Plans for JT data centre to help cut carbon emissions
JT is in discussion with two national companies in the television industry which could help Jersey to meet its carbon neutral target, the telecoms firm’s chief executive has said.
Graeme Millar said that the company was intending to bring in technology which could play a major part in helping the Island to reach its 2030 environmental target by shifting consumer electronics from the home to data centres.
‘People won’t have Sky boxes, DVD players, Playstations and Xboxes in their homes. When Sky upgrades its viewing experience, instead of 30,000 Islanders having to throw away 30,000 boxes and ship new ones in from Taiwan and connect them all up, burning all the standby power, it’ll be a piece of software in a JT data centre being changed just like that to get a new experience.
‘And they won’t have had to spend £200 or £300 or call out a satellite tv engineer, and we’ll be able to get rid of all the satellite dishes and television aerials that pollute the visual environment because we won’t need them any more. This is where we are going,’ Mr Millar said.
At the start of the Covid-19 lockdown, JT had to cancel two meetings with the pair of national companies who they had begun to talk to about an approach which, Mr Millar said, could play a major part in Jersey’s decarbonisation strategy.
‘The world has woken up to the climate emergency and I would say that the big thing in the next ten years is supporting the Island’s sustainability agenda. One of the key ways it will be enabled is by building on the connectivity of the fibre network. The politicians, I believe, have voted quite correctly to have Jersey carbon-free by 2030 – an incredibly tight timescale but I believe it’s possible,’ he said.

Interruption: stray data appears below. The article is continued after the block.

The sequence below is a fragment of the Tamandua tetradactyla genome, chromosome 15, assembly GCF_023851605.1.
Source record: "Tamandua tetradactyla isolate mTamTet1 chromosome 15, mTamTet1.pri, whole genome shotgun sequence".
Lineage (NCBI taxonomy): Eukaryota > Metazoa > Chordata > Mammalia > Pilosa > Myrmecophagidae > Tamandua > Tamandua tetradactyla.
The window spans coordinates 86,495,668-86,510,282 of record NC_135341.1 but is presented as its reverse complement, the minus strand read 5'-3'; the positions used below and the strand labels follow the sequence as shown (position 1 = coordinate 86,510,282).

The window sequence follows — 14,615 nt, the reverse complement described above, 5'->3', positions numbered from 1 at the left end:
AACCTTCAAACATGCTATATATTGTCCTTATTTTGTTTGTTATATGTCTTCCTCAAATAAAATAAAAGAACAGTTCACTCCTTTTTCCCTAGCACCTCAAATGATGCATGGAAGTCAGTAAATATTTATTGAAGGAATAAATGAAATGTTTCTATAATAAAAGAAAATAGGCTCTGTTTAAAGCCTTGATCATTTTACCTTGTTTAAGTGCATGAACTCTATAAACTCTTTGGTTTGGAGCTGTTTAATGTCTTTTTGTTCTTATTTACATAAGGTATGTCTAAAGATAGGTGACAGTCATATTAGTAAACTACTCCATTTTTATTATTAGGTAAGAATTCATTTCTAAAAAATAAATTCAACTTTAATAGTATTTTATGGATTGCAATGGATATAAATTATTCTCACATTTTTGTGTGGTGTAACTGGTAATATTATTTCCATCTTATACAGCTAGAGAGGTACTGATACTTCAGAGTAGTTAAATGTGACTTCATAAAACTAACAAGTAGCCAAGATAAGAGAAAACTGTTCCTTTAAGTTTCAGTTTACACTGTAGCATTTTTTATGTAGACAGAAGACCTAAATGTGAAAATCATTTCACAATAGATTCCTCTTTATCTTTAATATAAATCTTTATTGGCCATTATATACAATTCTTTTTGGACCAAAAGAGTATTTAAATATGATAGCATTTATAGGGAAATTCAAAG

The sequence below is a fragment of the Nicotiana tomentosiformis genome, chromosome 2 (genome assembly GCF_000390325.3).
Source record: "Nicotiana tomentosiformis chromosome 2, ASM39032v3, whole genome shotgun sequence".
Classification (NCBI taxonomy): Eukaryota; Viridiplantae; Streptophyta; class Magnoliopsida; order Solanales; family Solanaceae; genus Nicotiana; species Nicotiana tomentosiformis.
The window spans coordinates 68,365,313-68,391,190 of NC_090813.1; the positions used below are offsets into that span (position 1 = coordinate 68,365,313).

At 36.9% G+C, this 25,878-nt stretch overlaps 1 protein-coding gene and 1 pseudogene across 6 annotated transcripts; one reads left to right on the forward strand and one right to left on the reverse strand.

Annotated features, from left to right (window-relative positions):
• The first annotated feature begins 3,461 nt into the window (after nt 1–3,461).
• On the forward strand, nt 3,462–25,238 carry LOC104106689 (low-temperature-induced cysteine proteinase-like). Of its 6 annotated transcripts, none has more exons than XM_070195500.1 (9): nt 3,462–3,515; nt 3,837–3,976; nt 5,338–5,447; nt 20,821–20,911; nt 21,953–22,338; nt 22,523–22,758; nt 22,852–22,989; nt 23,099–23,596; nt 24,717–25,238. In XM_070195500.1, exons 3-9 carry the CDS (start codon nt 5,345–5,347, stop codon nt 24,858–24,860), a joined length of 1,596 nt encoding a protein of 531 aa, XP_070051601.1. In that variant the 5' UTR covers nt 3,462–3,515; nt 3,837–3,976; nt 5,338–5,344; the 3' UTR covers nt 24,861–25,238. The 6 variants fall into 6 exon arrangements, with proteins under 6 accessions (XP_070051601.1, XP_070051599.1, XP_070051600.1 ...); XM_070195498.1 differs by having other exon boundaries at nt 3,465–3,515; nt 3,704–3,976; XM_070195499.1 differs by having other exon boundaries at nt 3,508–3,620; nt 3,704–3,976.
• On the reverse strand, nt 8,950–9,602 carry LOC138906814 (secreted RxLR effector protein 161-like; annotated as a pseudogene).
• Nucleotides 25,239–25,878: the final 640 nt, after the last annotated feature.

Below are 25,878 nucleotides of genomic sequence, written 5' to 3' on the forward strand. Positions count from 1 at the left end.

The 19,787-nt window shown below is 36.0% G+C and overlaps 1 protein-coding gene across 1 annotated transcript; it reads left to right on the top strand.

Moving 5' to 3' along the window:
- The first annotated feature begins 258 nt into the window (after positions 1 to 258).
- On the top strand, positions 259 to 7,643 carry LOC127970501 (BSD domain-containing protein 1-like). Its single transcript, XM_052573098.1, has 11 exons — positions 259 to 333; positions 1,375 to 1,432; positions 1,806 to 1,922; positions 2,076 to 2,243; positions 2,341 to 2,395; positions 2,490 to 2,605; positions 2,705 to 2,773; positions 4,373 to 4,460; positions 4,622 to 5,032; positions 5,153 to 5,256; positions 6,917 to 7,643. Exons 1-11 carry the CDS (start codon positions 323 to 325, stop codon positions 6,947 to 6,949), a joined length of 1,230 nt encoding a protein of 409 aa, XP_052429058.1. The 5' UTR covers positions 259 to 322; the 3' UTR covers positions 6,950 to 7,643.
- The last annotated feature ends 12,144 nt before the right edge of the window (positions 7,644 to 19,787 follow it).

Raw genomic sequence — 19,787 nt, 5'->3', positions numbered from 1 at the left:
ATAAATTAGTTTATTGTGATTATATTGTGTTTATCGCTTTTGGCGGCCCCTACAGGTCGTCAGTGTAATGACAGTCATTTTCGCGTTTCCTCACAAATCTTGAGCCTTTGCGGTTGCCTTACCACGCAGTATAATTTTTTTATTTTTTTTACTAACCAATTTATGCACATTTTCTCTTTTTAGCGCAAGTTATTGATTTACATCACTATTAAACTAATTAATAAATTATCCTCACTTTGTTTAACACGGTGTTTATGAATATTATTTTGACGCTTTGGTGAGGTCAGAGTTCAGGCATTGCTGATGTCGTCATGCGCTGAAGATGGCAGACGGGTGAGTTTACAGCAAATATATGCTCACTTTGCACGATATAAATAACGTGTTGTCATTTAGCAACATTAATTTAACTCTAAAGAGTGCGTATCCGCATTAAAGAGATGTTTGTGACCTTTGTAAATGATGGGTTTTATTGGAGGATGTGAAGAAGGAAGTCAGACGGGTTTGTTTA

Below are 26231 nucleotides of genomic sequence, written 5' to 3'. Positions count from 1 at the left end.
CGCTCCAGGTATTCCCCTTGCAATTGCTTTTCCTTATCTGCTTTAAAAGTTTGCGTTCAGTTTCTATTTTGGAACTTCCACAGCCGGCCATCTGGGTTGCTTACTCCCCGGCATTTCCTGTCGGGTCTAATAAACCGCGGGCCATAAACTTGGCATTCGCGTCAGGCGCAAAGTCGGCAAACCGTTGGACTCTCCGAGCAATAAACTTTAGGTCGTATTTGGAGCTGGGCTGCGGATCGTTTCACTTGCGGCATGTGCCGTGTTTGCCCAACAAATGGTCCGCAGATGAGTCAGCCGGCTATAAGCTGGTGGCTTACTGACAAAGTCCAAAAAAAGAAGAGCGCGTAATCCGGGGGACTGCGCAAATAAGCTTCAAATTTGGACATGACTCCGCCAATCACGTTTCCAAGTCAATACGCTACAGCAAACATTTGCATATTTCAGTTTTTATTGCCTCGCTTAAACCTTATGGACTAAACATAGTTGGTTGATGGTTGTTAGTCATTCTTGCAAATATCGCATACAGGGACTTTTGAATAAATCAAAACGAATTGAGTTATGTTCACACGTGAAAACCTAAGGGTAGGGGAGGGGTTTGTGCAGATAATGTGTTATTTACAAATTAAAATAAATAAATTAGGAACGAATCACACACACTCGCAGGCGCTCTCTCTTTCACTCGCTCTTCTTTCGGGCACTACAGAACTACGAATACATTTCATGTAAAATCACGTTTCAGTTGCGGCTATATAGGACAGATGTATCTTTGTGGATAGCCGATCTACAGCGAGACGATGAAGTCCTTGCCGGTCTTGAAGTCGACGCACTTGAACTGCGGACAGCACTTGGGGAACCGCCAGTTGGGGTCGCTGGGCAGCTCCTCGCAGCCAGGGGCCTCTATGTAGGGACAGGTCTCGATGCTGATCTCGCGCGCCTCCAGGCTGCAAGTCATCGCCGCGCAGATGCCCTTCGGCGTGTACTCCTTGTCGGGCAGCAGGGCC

In the week that the Jersey Competition Regulatory Authority announced an inquiry into the service outage which occurred on 12 July, Mr Millar reiterated his apology to customers and provided further detail of the circumstances leading to the six-hour loss of functionality.
He said that the industry as a whole was now reviewing networks in the light of the unforeseen problem which JT had experienced, with the software which ran one of the clocks in its network.
‘That’s why ultimately I welcome the investigation of the JCRA because, of course, I hope they will check our homework but if we’ve made a mistake I absolutely want to know because I want to get it right. But an independent regulatory independent inquiry will also carry more force so that no one else crashes their network in the way we’ve crashed ours,’ he said.
lSaturday Interview: Pages 10 and 11.
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